What is ‘Forecastability’?
Every forecaster knows that there is no single, ‘best practice’ way to forecast sales of an item. But if different items possess different ‘forecastability’ characteristics, surely one can infer different best methods for forecasting them, and hence improve productivity and forecast accuracy.
By ‘forecastability’ (a word that does not actually exist in the dictionary!) we mean identifying how forecastable an item actually is. Are some items totally unforecastable, for example?
How ‘Forecastability’ Helps Forecasters
Consider an item that is ordered very intermittently and irregularly through time. Assume also that each order is totally different in quantity to the preceding and following order. Demand like this is called ‘lumpy’ in the forecasting literature. Arguably, items like this are actually impossible to forecast accurately:
Options for addressing ‘Lumpy’ demand are:
- Will the customer engage in discussion over making the demand pattern more predictable?
- If not, consider forecasting the item at a higher level of customer hierarchy (aggregation). This may smooth out the irregularity of level and interval and make the item more forecastable.
- If this is not possible, consider a safety stock strategy (especially for low volume / value items) because the item is simply not forecastable. (Holding stock is clearly a difficult ‘sell’ for the forecaster because no one wants to tie up money in inventory. However, ‘Forecastability’ measurement will help the ‘sell’ by providing an objective and irrefutable measurement of the issue to the business.)
If none of these options are possible then a question has to be answered over whether it is economic to sell this item due to the high cost of meeting demand.
The other end of the ‘forecastability’ spectrum is items which are ordered regularly and where the demand level is similar each period. These items have ‘Smooth’ demand:
These items are relatively easy to forecast. They are very suited to automated statistical forecasting (e.g. via Prophecy’s R engine). Software, such as Prophecy, should let you quickly identify these classic statistical forecasting candidates and push them into the statistical engine.
Between the ‘Lumpy’ and ‘Smooth’ group of items are the ‘in-between’ items.
An item with ‘Intermittent’ demand has irregular ordering time periods, but a similar quantity in each order:
These items require a similar approach to the ‘Lumpy’ category. Forecasting at a higher level of product aggregation can even out the demand interval and make the item easier to forecast, if it’s not possible to work with the customer. For low volume items, the cost of safety stock may be a fallback where neither of these options works.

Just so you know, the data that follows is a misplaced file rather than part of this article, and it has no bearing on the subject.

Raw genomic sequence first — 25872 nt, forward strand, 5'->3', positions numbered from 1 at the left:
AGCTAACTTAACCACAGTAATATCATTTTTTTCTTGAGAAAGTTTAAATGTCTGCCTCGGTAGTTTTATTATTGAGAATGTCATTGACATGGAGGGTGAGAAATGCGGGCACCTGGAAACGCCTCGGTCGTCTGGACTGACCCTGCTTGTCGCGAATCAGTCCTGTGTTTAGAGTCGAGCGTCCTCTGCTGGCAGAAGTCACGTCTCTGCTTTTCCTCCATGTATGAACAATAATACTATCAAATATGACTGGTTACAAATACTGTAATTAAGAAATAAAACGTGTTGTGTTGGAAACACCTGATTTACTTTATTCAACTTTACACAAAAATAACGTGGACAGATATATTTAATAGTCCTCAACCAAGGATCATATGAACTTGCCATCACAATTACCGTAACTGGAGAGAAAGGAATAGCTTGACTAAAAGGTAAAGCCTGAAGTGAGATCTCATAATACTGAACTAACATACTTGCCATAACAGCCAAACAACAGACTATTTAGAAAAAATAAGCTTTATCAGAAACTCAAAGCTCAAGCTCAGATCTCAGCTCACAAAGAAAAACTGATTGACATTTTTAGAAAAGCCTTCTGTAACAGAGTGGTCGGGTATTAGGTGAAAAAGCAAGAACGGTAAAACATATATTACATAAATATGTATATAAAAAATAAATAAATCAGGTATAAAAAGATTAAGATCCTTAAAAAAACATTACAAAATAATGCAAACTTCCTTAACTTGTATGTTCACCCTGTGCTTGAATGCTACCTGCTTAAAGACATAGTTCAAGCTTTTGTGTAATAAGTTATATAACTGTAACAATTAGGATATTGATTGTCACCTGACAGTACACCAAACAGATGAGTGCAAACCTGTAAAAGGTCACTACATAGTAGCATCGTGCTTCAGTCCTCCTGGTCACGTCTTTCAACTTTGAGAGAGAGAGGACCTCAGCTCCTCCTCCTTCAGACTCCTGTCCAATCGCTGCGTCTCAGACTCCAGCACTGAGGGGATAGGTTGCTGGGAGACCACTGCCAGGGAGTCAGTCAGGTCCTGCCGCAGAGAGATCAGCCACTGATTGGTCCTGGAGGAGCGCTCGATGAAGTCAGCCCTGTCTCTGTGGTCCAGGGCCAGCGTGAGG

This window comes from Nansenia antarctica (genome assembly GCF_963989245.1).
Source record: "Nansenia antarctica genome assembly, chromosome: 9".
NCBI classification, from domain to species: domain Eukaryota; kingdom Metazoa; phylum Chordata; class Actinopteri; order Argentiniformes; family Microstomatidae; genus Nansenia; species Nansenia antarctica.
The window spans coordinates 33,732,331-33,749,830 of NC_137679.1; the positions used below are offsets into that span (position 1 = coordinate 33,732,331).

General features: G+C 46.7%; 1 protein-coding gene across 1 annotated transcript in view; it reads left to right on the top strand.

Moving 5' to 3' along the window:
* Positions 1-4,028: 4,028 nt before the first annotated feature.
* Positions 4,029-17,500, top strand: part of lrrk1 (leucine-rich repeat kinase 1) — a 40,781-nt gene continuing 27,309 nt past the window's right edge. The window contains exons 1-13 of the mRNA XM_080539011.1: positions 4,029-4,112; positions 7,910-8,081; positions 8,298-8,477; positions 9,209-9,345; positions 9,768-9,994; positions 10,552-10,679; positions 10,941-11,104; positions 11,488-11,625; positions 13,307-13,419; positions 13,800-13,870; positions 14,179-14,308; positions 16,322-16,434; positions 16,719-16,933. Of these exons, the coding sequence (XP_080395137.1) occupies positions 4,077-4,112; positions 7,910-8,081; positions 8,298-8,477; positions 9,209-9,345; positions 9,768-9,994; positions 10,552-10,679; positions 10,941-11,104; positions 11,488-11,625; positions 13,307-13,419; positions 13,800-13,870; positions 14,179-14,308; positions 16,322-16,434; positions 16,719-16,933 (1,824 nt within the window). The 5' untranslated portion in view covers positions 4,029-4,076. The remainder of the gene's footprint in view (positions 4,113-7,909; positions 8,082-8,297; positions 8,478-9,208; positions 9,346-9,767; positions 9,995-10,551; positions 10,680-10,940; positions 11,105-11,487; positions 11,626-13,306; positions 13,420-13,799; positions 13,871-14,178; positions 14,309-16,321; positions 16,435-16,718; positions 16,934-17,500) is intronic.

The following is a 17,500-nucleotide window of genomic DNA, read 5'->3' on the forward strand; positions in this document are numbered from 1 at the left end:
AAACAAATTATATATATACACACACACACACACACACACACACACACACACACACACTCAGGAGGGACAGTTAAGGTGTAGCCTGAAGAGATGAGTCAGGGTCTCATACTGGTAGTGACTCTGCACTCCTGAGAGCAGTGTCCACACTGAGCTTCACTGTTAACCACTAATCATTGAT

Finally, ‘Erratic’ items. These have orders every forecast period but at vastly different levels. They are likely to be highly seasonal or promotional.
Seasonal items can still be forecasted using statistical methods. Many statistical forecasting models, including those in Prophecy™, employ ‘outlier detection’ to remove the peaks and troughs of promotions, allowing you to forecast the ‘standard sales’ statistically and overlay promotions afterwards (e.g. using Prophecy™’s Trade Promotions Planning module).
These items require the highest ‘judgemental’ element to the forecasting process. Particularly for items where the statistical forecasting MAPE (mean average percent deviation) proves high – i.e. erratic or no seasonality.
A forecaster can only “play the hand they’ve been dealt” and one has to be realistic about how easy or difficult the different items can be to forecast.
However, the strategies described here at least provide a starting point to making the best of the hand.
Pulling the four demand categories together into a single view we get:
The Mechanics of Forecastability
As illustrated above, forecastability is a function of demand level variability (the x-axis on the quadrant graphic) and demand interval variability (the y-axis on the quadrant graphic).
Demand level variability is measured by the Coefficient of Variation (CV) : the ratio of the standard deviation to the mean. A high variation from the mean indicates a high variability of demand.
Demand interval variability is measured using the Average Demand Interval (ADI). For example, say there are 36 time periods in the history but only 12 have a sale. The ADI would then be 36 / 12 = 3. In other words, on average, a sale occurs every three periods.
Plotting the CV and the ADI provides the quadrant analysis shown in the preceding graphic. In Prophecy™ you’ll see it rendered like this:
The red lines delineate the quadrants. Hover tooltips help identify the quadrants or the item at each plot point. The items from any quadrant can be instantly pushed into a Prophecy report and statistically / judgementally forecasted with a single click of one of the buttons in the panel labelled ‘Push into Prophecy Report..’. You can filter out low volume items, which can make it harder to see spot the key forecastability opportunities. Finally, the graph can also be rendered as a ‘bubble’ plot, where the size of each bubble corresponds to the average sale per period.
Being able to categorise items for their ‘forecastability’ characteristics has the potential to make forecasters more productive, by helping them to:
- Choose the best forecasting strategy for each item.
- Instantly identify the items that lend themselves to automatic forecasting.
- Objectively measure of the difficulty of forecasting.
Some people, particularly those who are not directly responsible for forecasting, have unrealistic expectations about forecast accuracy. ‘Forecastability’ measurement can help them understand the issues in a more data-driven and objective way, particularly relating to the ‘lumpy’, or unforecastable items.